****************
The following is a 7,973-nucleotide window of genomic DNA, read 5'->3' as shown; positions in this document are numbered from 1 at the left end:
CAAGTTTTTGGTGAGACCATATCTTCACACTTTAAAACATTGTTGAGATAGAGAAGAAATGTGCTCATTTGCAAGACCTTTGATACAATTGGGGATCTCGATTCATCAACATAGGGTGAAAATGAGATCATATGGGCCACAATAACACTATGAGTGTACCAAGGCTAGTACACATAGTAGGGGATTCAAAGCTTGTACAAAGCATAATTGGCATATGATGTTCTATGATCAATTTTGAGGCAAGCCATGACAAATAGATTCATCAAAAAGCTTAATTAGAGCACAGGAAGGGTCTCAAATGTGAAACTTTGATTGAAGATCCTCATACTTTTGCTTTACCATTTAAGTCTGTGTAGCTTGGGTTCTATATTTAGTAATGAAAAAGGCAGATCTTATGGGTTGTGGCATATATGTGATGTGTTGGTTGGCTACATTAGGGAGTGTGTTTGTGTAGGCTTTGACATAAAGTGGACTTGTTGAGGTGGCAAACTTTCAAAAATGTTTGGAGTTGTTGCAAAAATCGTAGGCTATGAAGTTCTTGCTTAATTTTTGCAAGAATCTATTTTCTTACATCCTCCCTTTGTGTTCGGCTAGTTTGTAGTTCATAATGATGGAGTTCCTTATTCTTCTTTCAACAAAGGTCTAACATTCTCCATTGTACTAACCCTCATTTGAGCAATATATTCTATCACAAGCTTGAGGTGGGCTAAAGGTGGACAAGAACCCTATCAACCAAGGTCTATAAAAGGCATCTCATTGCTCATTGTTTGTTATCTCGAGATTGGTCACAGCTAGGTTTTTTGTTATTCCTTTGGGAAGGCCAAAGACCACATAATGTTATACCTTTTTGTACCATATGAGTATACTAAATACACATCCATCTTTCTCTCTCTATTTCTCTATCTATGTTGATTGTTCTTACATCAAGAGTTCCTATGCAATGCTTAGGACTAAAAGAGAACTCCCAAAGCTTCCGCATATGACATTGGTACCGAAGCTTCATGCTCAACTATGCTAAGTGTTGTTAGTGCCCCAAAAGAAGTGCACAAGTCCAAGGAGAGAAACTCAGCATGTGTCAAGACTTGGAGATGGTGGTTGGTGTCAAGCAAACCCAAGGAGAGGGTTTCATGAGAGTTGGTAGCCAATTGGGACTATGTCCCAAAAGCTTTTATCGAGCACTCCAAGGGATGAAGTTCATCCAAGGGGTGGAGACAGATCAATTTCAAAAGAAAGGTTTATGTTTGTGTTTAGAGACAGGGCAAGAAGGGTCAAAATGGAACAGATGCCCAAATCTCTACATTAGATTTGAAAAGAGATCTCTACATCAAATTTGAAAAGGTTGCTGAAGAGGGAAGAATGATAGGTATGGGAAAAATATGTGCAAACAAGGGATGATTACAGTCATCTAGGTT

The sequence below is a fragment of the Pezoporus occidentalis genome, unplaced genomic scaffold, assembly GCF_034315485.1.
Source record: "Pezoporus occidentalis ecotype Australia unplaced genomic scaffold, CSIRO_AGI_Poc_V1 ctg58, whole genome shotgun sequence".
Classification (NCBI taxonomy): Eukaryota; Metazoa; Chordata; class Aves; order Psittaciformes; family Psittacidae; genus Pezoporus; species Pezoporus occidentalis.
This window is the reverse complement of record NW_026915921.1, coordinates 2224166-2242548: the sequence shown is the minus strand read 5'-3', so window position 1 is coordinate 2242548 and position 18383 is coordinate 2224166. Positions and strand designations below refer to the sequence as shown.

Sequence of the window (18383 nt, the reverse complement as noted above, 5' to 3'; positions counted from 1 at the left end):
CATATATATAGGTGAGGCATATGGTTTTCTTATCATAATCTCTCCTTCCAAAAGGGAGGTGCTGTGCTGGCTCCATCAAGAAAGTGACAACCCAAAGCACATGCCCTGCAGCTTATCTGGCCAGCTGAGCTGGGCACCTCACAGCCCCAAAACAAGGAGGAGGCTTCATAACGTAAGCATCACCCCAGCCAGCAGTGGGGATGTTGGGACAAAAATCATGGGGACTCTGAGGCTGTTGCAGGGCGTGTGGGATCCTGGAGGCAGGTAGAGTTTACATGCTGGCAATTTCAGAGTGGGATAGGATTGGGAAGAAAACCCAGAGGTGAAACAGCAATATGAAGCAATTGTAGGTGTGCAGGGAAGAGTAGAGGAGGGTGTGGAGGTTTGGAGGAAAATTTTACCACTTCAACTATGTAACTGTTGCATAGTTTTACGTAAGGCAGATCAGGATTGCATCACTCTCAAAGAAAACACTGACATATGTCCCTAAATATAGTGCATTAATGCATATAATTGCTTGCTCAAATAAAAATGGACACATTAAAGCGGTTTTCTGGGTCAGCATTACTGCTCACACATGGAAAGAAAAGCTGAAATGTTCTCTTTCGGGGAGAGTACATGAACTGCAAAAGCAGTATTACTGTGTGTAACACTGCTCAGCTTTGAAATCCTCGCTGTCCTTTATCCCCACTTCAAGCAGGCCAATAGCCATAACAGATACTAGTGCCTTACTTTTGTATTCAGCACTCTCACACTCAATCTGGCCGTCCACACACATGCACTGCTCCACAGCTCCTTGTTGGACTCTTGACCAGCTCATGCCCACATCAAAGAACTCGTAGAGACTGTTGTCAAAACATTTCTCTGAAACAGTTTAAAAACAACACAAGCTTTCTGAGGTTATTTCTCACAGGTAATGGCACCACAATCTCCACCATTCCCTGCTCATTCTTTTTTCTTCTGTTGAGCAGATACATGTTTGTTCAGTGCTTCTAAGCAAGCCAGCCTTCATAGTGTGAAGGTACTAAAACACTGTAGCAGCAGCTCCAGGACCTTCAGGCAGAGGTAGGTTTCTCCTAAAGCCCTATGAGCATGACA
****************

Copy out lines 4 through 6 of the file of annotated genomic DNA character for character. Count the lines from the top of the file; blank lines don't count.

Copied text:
Source record: "Pezoporus occidentalis ecotype Australia unplaced genomic scaffold, CSIRO_AGI_Poc_V1 ctg58, whole genome shotgun sequence".
Classification (NCBI taxonomy): Eukaryota; Metazoa; Chordata; class Aves; order Psittaciformes; family Psittacidae; genus Pezoporus; species Pezoporus occidentalis.
This window is the reverse complement of record NW_026915921.1, coordinates 2224166-2242548: the sequence shown is the minus strand read 5'-3', so window position 1 is coordinate 2242548 and position 18383 is coordinate 2224166. Positions and strand designations below refer to the sequence as shown.